Time Study Equipment
The following equipment is needed for time study work.
Timing Device. The stop watch ( see Figure ) is the most widely used timing device used for time study, although electronic timer is also sometimes used. The two perform the same function with the difference that electronic timer can measure time to the second or third decimal of a second and can keep a large volume of time data in memory.
Time Study Observation Sheet. It is a printed form with spaces provided for noting down the necessary information about the operation being studied, like name of operation, drawing number, and name of the worker, name of time study person, and the date and place of study. Spaces are provided in the form for writing detailed description of the process (element-wise), recorded time or stop-watch readings for each element of the process, performance rating(s) of operator, and computation. Figure shows a typical time study observation sheet.
Time Study Board. It is a light -weight board used for holding the observation sheet and stopwatch in position. It is of size slightly larger than that of observation sheet used. Generally, the watch is mounted at the center of the top edge or as shown in Figure near the upper right-hand corner of the board. The board has a clamp to hold the observation sheet. During the time study, the board is held against the body and the upper left arm by the time study person in such a way that the watch could be operated by the thumb/index finger of the left hand. Watch readings are recorded on the observation sheet by the right hand.
Other Equipment. This includes pencil, eraser, device like tachometer for checking the speed, etc.
Dividing Work into Short Elements
Timing a complete task as one element is generally not satisfactory. For the purpose of time study the task is normally broken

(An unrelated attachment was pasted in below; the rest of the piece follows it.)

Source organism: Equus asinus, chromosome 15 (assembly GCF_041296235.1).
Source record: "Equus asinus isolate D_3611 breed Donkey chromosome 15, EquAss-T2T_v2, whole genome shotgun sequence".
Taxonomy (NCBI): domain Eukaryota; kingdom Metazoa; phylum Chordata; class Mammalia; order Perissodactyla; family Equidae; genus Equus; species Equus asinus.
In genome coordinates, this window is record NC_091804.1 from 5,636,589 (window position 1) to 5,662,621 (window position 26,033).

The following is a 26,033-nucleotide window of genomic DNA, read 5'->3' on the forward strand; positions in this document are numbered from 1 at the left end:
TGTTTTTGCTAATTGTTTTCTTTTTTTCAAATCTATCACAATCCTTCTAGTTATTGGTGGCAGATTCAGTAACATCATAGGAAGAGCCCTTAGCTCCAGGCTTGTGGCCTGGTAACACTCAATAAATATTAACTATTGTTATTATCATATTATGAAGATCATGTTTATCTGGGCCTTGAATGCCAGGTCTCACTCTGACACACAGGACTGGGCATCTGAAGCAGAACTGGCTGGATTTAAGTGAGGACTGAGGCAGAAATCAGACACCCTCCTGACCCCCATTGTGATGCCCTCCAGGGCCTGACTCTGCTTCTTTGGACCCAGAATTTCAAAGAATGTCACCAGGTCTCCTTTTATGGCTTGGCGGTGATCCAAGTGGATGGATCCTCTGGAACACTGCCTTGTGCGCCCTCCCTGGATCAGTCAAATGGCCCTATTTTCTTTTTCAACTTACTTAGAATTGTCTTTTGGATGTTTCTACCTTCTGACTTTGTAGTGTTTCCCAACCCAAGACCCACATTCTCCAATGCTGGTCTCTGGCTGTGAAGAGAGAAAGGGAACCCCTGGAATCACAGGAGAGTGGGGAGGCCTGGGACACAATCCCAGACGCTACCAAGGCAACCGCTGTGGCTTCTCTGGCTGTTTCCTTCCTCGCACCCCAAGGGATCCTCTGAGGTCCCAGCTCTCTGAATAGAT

(1) To separate unproductive part of task from the productive one.
(2) To improve accuracy in rating. The worker may not work at the
(3) To identify elements causing high fatigue. Breaking of task into short elements permits giving appropriate rest allowances to different elements.
(4) To have detailed job specifications. This helps in detection of any variation in the method that may occur after the time standard is established.
(5) To prepare standard data for repeatedly occurring elements.
The following guidelines should be kept in mind while dividing a task into elements.
(1) The elements should be of as short duration as can be accurately timed. (This in turn, depends on the skill of the time study man, method of timing and recording, and many other factors. Generally, with the stop watch, elements of duration less than 0.03 to 0.05 minute are difficult to time accurately. The elements should not normally be longer than 0.40 min.).
(2) Manually performed elements should be separated from machine paced elements. (Time for machine paced elements can be determined by calculation). Machine elements are not rated against a normal. This rule also helps in recognition of delays.
(3) Constant elements should be separated from variable elements.
(4) The beginnings and endings of elements should be easily distinguishable. These should preferably be associated with some kind of sound.
(5) Irregular elements, those not repeated in every cycle, should be separated from regular elements. For example, if the jig is cleaned off after every ten parts produced, "cleaning" is an irregular element, and its time should be spread over ten cycles.
(6) Unnecessary motions and activities should be separated from those considered essential.
(7) Foreign or accidental elements should be listed separately. Such elements are generally of non-repetitive type.